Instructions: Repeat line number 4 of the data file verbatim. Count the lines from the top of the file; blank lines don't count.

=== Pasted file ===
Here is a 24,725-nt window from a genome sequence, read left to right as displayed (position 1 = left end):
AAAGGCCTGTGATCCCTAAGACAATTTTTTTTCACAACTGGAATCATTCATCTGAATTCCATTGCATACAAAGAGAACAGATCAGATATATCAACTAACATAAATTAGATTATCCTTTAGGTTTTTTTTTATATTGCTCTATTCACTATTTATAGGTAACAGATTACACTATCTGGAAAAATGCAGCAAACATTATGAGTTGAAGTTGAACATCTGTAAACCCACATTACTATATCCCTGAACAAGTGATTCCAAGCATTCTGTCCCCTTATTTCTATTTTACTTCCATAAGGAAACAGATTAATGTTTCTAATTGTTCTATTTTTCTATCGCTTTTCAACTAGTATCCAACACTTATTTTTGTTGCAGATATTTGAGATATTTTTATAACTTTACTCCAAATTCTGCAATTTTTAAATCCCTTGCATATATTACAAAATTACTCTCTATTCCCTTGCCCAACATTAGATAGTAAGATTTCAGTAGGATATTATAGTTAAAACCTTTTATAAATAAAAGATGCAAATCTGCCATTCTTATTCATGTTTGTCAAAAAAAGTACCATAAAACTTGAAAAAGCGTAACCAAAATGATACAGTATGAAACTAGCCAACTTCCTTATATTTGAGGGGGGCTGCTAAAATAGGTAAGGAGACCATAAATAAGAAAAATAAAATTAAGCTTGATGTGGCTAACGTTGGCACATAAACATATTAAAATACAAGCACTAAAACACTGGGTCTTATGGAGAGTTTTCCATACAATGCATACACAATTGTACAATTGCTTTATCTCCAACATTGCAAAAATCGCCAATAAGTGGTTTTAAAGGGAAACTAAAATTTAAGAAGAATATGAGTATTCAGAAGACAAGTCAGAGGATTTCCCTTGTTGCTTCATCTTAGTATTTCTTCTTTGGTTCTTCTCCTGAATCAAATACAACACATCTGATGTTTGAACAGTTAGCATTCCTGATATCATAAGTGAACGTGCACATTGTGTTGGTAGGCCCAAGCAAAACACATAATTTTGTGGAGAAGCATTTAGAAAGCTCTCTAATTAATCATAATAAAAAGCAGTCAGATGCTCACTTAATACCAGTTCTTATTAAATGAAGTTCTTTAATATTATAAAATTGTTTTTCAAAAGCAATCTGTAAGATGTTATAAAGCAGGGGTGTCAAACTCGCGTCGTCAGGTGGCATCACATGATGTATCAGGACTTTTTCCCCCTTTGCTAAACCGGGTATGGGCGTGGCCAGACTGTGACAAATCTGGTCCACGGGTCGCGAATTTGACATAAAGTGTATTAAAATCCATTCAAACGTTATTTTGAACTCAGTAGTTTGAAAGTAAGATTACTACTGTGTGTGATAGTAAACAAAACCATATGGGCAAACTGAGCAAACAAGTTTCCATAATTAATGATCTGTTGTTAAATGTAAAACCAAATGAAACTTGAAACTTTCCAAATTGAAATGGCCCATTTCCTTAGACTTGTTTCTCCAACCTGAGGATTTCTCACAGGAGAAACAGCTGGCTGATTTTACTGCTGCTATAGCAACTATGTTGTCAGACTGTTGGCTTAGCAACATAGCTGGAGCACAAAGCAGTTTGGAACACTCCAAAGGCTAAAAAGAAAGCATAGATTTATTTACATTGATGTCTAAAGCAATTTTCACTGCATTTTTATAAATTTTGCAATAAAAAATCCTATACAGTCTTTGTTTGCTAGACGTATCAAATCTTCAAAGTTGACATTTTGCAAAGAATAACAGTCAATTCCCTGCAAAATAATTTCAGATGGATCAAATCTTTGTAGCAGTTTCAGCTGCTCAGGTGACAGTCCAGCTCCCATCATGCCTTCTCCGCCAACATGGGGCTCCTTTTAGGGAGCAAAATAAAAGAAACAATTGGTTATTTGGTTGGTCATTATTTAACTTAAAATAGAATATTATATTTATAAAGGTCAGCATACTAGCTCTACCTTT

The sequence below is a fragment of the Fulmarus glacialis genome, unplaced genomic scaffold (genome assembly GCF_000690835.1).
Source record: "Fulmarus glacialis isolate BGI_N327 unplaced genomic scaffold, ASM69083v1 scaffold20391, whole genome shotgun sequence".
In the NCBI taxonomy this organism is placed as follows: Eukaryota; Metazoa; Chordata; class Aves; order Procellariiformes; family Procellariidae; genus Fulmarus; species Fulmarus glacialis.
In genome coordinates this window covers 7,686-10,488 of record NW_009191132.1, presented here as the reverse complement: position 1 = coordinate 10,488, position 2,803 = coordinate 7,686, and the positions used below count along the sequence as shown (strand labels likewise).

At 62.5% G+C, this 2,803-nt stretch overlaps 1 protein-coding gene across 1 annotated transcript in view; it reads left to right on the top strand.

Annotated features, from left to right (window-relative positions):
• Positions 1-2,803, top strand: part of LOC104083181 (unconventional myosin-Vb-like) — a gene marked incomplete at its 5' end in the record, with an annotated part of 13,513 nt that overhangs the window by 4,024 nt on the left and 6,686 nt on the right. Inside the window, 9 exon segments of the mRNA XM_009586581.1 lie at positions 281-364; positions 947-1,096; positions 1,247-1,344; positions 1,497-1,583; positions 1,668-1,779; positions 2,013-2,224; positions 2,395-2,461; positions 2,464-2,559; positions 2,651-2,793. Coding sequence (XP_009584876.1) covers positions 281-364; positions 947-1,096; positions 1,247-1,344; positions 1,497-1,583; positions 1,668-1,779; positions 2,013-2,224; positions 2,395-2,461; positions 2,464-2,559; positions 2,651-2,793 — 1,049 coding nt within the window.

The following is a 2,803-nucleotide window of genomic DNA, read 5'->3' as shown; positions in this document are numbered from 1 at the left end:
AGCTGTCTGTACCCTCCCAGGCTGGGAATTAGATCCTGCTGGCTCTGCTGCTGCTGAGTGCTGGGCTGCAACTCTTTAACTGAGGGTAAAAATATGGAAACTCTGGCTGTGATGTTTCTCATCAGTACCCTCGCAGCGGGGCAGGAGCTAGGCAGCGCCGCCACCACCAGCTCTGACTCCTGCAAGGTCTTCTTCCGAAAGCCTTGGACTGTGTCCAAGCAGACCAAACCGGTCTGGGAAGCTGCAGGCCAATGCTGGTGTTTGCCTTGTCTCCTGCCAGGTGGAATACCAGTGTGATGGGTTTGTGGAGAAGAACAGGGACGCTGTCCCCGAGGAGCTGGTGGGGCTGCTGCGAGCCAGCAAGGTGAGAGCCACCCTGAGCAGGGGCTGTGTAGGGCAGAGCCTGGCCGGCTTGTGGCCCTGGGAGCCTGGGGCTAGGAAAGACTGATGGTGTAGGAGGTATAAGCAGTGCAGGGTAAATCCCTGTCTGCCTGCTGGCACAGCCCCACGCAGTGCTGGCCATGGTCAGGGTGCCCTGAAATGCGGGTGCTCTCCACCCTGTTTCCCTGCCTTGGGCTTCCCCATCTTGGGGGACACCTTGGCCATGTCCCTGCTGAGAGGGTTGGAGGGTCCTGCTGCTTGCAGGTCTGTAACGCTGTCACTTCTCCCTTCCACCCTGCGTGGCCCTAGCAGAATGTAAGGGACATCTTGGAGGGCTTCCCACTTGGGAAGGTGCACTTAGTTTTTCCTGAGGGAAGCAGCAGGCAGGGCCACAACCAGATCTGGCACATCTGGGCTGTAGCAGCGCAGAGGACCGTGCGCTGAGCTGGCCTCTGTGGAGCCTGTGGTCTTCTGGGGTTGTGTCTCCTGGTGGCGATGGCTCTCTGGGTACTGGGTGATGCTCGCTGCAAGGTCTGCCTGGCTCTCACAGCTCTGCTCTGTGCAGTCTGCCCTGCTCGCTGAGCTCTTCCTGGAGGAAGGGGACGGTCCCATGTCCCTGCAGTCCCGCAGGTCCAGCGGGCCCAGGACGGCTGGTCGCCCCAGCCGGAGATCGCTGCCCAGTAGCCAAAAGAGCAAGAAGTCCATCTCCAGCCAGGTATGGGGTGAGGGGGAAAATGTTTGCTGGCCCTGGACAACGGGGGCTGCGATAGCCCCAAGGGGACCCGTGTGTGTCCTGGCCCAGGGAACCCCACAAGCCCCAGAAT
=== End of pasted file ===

Source record: "Fulmarus glacialis isolate BGI_N327 unplaced genomic scaffold, ASM69083v1 scaffold20391, whole genome shotgun sequence".